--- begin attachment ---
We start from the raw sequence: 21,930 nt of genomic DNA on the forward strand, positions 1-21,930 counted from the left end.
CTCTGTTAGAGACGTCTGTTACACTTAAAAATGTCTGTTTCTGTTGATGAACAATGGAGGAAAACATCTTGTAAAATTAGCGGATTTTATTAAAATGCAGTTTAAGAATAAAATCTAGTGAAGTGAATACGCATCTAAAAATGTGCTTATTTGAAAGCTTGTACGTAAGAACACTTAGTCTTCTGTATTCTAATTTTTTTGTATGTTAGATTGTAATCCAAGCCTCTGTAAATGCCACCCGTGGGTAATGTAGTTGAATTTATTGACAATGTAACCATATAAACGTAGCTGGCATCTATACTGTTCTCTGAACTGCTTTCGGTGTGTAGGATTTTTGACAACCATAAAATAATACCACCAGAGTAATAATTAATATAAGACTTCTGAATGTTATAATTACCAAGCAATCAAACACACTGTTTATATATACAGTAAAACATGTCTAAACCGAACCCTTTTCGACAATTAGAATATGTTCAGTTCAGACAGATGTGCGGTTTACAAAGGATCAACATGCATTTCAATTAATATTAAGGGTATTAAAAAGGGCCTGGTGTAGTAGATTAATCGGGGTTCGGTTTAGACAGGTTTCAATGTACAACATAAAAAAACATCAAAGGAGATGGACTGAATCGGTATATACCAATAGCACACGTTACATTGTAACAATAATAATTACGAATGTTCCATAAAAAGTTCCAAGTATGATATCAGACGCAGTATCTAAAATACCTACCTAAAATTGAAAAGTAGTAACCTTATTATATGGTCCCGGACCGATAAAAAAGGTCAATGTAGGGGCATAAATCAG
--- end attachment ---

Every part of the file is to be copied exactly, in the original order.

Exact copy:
We start from the raw sequence: 21,930 nt of genomic DNA on the forward strand, positions 1-21,930 counted from the left end.
CTCTGTTAGAGACGTCTGTTACACTTAAAAATGTCTGTTTCTGTTGATGAACAATGGAGGAAAACATCTTGTAAAATTAGCGGATTTTATTAAAATGCAGTTTAAGAATAAAATCTAGTGAAGTGAATACGCATCTAAAAATGTGCTTATTTGAAAGCTTGTACGTAAGAACACTTAGTCTTCTGTATTCTAATTTTTTTGTATGTTAGATTGTAATCCAAGCCTCTGTAAATGCCACCCGTGGGTAATGTAGTTGAATTTATTGACAATGTAACCATATAAACGTAGCTGGCATCTATACTGTTCTCTGAACTGCTTTCGGTGTGTAGGATTTTTGACAACCATAAAATAATACCACCAGAGTAATAATTAATATAAGACTTCTGAATGTTATAATTACCAAGCAATCAAACACACTGTTTATATATACAGTAAAACATGTCTAAACCGAACCCTTTTCGACAATTAGAATATGTTCAGTTCAGACAGATGTGCGGTTTACAAAGGATCAACATGCATTTCAATTAATATTAAGGGTATTAAAAAGGGCCTGGTGTAGTAGATTAATCGGGGTTCGGTTTAGACAGGTTTCAATGTACAACATAAAAAAACATCAAAGGAGATGGACTGAATCGGTATATACCAATAGCACACGTTACATTGTAACAATAATAATTACGAATGTTCCATAAAAAGTTCCAAGTATGATATCAGACGCAGTATCTAAAATACCTACCTAAAATTGAAAAGTAGTAACCTTATTATATGGTCCCGGACCGATAAAAAAGGTCAATGTAGGGGCATAAATCAG